But measuring nation-wide methane emissions isn’t easy. Several recent peer-reviewed studies suggest that the federal government is vastly underestimating methane emissions, particularly in heavily drilled parts of the country.

In July, a series of studies centered on North Texas, for instance, found that the gas-rich Barnett Shale was leaking 50 percent more of the gas than previously thought. Human error and faulty equipment accounted for most of the emissions, the studies found, with most coming from a small percentage of sites.

Opponents of the rules say emissions still appear to be falling over time, claiming that Obama is unfairly targeting an industry that’s only responsible for a portion of the methane pollution. The agriculture sector — through cow farts and burps, for instance — emits lots of methane too. The EPA has adopted a voluntary program aimed to address that problem.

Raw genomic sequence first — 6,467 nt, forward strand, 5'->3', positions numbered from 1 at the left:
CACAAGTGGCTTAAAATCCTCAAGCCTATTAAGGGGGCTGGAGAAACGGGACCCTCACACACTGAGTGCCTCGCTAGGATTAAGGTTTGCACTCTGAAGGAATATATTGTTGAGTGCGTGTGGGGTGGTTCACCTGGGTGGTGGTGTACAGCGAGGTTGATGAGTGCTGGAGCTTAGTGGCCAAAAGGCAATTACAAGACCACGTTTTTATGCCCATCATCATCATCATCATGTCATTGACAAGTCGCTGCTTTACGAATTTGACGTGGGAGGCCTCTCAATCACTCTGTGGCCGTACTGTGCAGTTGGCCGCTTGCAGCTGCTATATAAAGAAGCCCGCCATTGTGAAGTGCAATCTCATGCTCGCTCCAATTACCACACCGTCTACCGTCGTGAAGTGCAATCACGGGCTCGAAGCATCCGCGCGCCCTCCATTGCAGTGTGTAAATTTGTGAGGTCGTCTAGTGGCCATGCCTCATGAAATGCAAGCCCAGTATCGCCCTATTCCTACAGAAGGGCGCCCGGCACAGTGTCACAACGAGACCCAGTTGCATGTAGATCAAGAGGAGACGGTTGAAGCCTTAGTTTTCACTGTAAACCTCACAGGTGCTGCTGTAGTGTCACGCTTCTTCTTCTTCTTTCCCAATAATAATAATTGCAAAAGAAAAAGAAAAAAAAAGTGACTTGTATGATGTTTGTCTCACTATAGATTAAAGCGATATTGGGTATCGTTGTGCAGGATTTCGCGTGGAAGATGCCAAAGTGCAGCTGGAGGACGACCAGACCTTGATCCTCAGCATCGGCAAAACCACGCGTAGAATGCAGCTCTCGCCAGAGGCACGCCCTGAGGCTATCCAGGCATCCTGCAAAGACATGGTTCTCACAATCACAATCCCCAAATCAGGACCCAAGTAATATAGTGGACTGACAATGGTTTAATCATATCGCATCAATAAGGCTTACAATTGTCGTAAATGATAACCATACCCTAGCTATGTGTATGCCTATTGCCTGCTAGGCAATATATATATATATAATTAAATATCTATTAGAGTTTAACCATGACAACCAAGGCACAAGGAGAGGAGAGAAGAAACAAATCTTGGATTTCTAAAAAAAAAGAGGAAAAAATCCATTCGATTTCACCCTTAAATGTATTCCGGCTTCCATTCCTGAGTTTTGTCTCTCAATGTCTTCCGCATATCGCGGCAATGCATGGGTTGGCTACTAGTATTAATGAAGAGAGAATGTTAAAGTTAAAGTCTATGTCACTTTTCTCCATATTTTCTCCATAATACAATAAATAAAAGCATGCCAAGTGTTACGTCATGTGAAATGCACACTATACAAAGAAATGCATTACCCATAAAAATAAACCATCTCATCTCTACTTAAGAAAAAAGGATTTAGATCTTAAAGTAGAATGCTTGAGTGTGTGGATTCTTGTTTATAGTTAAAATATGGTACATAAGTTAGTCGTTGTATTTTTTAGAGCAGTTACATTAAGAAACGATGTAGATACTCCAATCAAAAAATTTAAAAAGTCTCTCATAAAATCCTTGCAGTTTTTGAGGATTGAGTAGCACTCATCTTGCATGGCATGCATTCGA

I mentioned the fart jokes, right? Cows are better organized than you might think. I’m thinking those “voluntary” regs may need to become more enforceable.

One other thing:

According to the EPA, 29 percent of U.S. methane emissions come from the oil and gas sector. Next is the agriculture sector at 26 percent: livestock emits methane through normal digestive processes. Landfills come in third place with 18 percent of the pie.

Another reason why I want to see landfills get closed, not opened. If that means treating recycling as a utility and subsidizing it as needed, I’m okay with that. Beyond all this, it’s just a matter of getting the rules finalized, then going through the inevitable litigation, because that’s what we do. Consider that another reason why the power of appointing federal judges is a big deal in the Presidential race.